As preparations continue, the debate over the best Christmas movies continues between classes as students pull out their favorite holiday films and consider whether they will start with Holiday Inn (1942) or Elf (2003) on December 1. What is it about the ever-growing list of classic Christmas movies that speaks to viewers? In 1947, a little girl named Susan questioned the credibility of Santa Claus in a Macy’s Department Store in the film Miracle on 34th Street, winning the hearts of thousands as she contemplated the concept of “believing.” In 1964, Rudolph the Red-Nosed Reindeer captivated audiences with his relatable struggle to be accepted by his classmates, fellow reindeer, in flight school. By 1993, children across the nation could relate to Jack Skellington’s wish, in A Nightmare Before Christmas, to join Santa Claus in the fun of spreading joy and cheer to children everywhere. However, the 1990 film, Home Alone, speaks to viewers differently this year as students relate to protagonist Kevin McCallister’s uncertainty concerning whether he enjoys celebrating the holidays while “home alone” or with the rest of his family in the midst of the hustle and bustle of vacationers. The circumstances of students may vary from those of these film characters; however, students in 2020 relate to the emotional pull of wanting to be part of something with their friends, classmates, and larger family this holiday season.

Furthermore, films such as The Polar Express (2004) and others illustrate the struggle many face when believing in the joy and spirit of Christmas. It is easy to want to join the Grinch or Ebenezer Scrooge in saying “Bah humbug” to the entire month of advertised jolly cheer, yet films such as these illustrate why the spirit of Christmas touches the hearts of many and calls on people to remember the true meaning of the season. As Dr. Seuss once wrote in How the Grinch Stole Christmas, “Maybe Christmas doesn’t come from a store. Maybe Christmas… perhaps… means a little bit more.” This year, while re-inventing celebrations with their loved ones, families can gather around to watch A Charlie Brown Christmas on PBS or Apple TV+ and see Snoopy, Charlie Brown, and his friends once again celebrate the holidays and consider the question, “What is Christmas truly about?”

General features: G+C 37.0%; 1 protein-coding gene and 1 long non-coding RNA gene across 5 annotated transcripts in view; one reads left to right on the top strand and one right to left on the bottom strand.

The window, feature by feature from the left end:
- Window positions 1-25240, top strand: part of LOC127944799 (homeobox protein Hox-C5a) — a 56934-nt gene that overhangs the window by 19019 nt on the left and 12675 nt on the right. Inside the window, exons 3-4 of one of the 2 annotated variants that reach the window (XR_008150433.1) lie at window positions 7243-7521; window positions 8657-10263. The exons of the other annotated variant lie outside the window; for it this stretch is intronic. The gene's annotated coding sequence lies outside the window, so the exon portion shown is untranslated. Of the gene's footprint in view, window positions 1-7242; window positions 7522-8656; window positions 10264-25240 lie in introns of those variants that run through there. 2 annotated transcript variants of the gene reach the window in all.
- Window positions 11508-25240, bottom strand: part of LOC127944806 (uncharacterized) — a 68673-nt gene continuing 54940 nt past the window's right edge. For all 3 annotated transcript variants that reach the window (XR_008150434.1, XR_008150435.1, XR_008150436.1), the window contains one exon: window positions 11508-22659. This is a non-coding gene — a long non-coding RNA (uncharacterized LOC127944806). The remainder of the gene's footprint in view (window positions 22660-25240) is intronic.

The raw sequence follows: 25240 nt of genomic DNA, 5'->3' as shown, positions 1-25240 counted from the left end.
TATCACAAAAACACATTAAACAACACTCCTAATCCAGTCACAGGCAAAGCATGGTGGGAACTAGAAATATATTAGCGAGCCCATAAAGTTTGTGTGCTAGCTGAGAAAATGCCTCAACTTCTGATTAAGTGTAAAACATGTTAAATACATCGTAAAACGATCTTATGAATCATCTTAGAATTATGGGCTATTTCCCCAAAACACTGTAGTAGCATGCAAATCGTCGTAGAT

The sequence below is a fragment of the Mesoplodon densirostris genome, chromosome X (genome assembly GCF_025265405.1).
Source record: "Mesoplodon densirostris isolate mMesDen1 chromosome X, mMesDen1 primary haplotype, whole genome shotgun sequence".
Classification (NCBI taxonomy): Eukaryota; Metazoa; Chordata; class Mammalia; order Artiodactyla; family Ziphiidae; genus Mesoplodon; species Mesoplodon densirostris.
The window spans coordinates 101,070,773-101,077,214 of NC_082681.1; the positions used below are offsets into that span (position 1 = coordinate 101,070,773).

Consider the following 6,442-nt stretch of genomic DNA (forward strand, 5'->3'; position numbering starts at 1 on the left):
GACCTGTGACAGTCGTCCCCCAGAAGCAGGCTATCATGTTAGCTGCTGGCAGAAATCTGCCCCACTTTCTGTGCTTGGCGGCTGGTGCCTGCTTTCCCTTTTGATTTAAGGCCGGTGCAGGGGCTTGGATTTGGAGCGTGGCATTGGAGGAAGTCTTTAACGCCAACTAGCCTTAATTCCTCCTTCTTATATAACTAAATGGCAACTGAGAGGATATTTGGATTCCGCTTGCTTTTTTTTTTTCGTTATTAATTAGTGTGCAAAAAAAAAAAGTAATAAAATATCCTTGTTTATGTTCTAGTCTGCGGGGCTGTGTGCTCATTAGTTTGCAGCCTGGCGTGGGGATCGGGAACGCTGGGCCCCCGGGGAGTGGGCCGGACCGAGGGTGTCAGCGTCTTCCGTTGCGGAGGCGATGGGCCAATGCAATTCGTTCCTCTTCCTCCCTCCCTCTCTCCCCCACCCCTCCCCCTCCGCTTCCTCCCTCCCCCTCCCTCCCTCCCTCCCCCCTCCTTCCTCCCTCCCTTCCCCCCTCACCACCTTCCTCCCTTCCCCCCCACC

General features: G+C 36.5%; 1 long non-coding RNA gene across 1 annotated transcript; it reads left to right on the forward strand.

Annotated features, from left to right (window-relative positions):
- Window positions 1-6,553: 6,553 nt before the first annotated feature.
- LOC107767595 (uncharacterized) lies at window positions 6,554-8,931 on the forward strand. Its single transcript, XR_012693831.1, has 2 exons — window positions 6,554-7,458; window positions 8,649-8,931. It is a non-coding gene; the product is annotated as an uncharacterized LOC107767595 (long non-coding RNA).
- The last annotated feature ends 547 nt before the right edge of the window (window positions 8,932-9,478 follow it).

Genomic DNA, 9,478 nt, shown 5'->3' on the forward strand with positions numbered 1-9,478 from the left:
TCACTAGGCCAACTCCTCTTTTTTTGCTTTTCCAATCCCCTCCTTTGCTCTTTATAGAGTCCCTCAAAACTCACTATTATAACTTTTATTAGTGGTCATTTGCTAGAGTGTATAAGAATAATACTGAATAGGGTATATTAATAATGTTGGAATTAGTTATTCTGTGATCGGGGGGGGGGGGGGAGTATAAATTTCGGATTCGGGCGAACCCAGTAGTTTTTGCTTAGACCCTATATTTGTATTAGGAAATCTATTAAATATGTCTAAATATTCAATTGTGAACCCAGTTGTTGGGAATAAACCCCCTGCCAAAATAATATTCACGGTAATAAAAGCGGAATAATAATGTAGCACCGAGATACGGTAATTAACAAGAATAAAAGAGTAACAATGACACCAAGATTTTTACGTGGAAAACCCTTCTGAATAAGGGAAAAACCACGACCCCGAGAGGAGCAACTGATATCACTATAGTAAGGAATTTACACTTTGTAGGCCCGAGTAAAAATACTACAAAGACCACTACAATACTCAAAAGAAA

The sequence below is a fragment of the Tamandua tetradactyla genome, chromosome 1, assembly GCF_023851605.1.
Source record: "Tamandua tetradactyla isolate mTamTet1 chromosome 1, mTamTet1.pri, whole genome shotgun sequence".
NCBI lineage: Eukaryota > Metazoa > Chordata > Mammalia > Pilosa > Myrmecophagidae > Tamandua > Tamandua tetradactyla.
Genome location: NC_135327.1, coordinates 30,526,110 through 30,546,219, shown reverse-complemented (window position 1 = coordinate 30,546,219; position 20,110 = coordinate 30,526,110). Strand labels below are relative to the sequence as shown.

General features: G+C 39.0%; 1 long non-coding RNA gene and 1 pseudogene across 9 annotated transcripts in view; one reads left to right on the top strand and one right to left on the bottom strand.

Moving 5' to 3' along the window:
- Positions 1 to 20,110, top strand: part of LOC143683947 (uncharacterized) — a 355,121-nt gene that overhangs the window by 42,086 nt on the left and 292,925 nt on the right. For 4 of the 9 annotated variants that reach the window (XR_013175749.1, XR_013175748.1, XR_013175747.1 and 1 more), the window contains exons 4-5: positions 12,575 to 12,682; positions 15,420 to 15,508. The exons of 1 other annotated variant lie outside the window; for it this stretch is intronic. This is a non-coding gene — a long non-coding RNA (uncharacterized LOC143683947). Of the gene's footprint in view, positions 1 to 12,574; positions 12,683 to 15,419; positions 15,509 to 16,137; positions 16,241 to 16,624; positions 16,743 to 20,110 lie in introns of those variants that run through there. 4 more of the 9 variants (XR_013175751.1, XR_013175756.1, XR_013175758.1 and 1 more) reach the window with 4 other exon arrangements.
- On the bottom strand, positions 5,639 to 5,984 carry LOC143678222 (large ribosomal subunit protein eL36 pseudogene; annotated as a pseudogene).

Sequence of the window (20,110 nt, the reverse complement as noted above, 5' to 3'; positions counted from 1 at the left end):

Looking to the future, students anticipate the day when they can be surrounded by family and friends, or stand in the middle of Times Square in New York City and cheer as the ball drops on New Years’ Eve, or join in the nervous excitement of racing through a Macy’s Department store in hopes of finding the right red fire engine for their little brother’s Christmas present. Students at Santa Catalina look forward to the day when they can once again pack the pews of seats in the Chapel during Candlelight Mass and spread tinsel everywhere in Study Hall during the week of festivities leading up to Christmas break. Until then, perhaps students can follow the lead of Ebenezer Scrooge. The final ghost to visit Scrooge in Disney’s 2004 version of A Christmas Carol (2009) is the ghost of “yet to come,” who signifies the end of Scrooge’s journey and shows Scrooge how his behavior can impact his future. From this experience, Scrooge changes the course of his present life and develops a new perspective on the holiday season. Moving forward, Scrooge focused on spreading the light of hope.

Charlie Brown struggled to join the holiday festivities at the beginning of one fateful December; but, by the end of his journey, he gained a deeper understanding of what Christmas is all about: not the gifts under the tree, or even the state of the tree itself, but rather who joins you around that tree to sing loudly for all to hear.  When examining his Christmas tree, Charlie Brown states, “It’s not bad at all really. Maybe it just needs a little love.” Perhaps, this year, everyone just needs a little extra love and hope for Christmas.